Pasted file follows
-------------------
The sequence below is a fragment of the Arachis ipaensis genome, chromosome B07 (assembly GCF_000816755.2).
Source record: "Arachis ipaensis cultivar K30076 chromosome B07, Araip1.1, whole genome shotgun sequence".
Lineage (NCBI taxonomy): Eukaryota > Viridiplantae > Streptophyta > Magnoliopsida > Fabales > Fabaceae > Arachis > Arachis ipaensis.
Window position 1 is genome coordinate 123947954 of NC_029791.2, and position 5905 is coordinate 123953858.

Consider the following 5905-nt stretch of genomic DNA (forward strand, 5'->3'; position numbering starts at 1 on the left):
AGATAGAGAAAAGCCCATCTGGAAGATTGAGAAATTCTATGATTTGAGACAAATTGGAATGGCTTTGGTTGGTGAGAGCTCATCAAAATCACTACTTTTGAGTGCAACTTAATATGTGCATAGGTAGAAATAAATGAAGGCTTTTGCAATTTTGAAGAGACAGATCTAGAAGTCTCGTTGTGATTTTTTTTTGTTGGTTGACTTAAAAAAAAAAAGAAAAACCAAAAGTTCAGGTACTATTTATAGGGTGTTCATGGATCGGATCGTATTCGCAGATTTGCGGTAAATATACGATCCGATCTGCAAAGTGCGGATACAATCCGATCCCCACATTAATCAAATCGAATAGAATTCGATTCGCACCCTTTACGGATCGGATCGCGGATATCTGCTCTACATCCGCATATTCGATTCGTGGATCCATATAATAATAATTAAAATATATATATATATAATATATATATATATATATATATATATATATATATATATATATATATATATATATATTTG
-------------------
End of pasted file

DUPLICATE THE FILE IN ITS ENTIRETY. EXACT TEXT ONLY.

The sequence below is a fragment of the Arachis ipaensis genome, chromosome B07 (assembly GCF_000816755.2).
Source record: "Arachis ipaensis cultivar K30076 chromosome B07, Araip1.1, whole genome shotgun sequence".
Lineage (NCBI taxonomy): Eukaryota > Viridiplantae > Streptophyta > Magnoliopsida > Fabales > Fabaceae > Arachis > Arachis ipaensis.
Window position 1 is genome coordinate 123947954 of NC_029791.2, and position 5905 is coordinate 123953858.

Consider the following 5905-nt stretch of genomic DNA (forward strand, 5'->3'; position numbering starts at 1 on the left):
AGATAGAGAAAAGCCCATCTGGAAGATTGAGAAATTCTATGATTTGAGACAAATTGGAATGGCTTTGGTTGGTGAGAGCTCATCAAAATCACTACTTTTGAGTGCAACTTAATATGTGCATAGGTAGAAATAAATGAAGGCTTTTGCAATTTTGAAGAGACAGATCTAGAAGTCTCGTTGTGATTTTTTTTTGTTGGTTGACTTAAAAAAAAAAAGAAAAACCAAAAGTTCAGGTACTATTTATAGGGTGTTCATGGATCGGATCGTATTCGCAGATTTGCGGTAAATATACGATCCGATCTGCAAAGTGCGGATACAATCCGATCCCCACATTAATCAAATCGAATAGAATTCGATTCGCACCCTTTACGGATCGGATCGCGGATATCTGCTCTACATCCGCATATTCGATTCGTGGATCCATATAATAATAATTAAAATATATATATATATAATATATATATATATATATATATATATATATATATATATATATATATATATATATATTTG